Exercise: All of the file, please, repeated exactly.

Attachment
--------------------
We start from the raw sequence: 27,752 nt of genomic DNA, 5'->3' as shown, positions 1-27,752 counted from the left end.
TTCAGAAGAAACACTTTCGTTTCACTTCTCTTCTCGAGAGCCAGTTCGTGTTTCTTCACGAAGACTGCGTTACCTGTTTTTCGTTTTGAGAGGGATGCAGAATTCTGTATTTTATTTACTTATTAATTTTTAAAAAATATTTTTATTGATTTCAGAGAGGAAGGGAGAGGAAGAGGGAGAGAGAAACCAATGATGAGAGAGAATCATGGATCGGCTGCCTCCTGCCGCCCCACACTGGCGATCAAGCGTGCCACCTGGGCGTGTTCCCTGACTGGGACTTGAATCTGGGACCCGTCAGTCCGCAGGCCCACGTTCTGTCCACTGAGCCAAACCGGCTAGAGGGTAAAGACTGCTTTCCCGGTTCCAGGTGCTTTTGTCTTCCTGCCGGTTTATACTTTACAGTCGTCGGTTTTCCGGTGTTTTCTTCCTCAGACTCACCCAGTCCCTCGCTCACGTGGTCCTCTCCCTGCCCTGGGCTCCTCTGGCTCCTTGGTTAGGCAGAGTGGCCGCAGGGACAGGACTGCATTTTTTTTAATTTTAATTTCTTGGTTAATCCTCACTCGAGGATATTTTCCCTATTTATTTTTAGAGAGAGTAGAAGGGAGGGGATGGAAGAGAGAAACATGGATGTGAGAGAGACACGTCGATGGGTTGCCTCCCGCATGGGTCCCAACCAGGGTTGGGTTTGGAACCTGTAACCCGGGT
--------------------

We start from the raw sequence: 27,752 nt of genomic DNA, 5'->3' as shown, positions 1-27,752 counted from the left end.
TTCAGAAGAAACACTTTCGTTTCACTTCTCTTCTCGAGAGCCAGTTCGTGTTTCTTCACGAAGACTGCGTTACCTGTTTTTCGTTTTGAGAGGGATGCAGAATTCTGTATTTTATTTACTTATTAATTTTTAAAAAATATTTTTATTGATTTCAGAGAGGAAGGGAGAGGAAGAGGGAGAGAGAAACCAATGATGAGAGAGAATCATGGATCGGCTGCCTCCTGCCGCCCCACACTGGCGATCAAGCGTGCCACCTGGGCGTGTTCCCTGACTGGGACTTGAATCTGGGACCCGTCAGTCCGCAGGCCCACGTTCTGTCCACTGAGCCAAACCGGCTAGAGGGTAAAGACTGCTTTCCCGGTTCCAGGTGCTTTTGTCTTCCTGCCGGTTTATACTTTACAGTCGTCGGTTTTCCGGTGTTTTCTTCCTCAGACTCACCCAGTCCCTCGCTCACGTGGTCCTCTCCCTGCCCTGGGCTCCTCTGGCTCCTTGGTTAGGCAGAGTGGCCGCAGGGACAGGACTGCATTTTTTTTAATTTTAATTTCTTGGTTAATCCTCACTCGAGGATATTTTCCCTATTTATTTTTAGAGAGAGTAGAAGGGAGGGGATGGAAGAGAGAAACATGGATGTGAGAGAGACACGTCGATGGGTTGCCTCCCGCATGGGTCCCAACCAGGGTTGGGTTTGGAACCTGTAACCCGGGT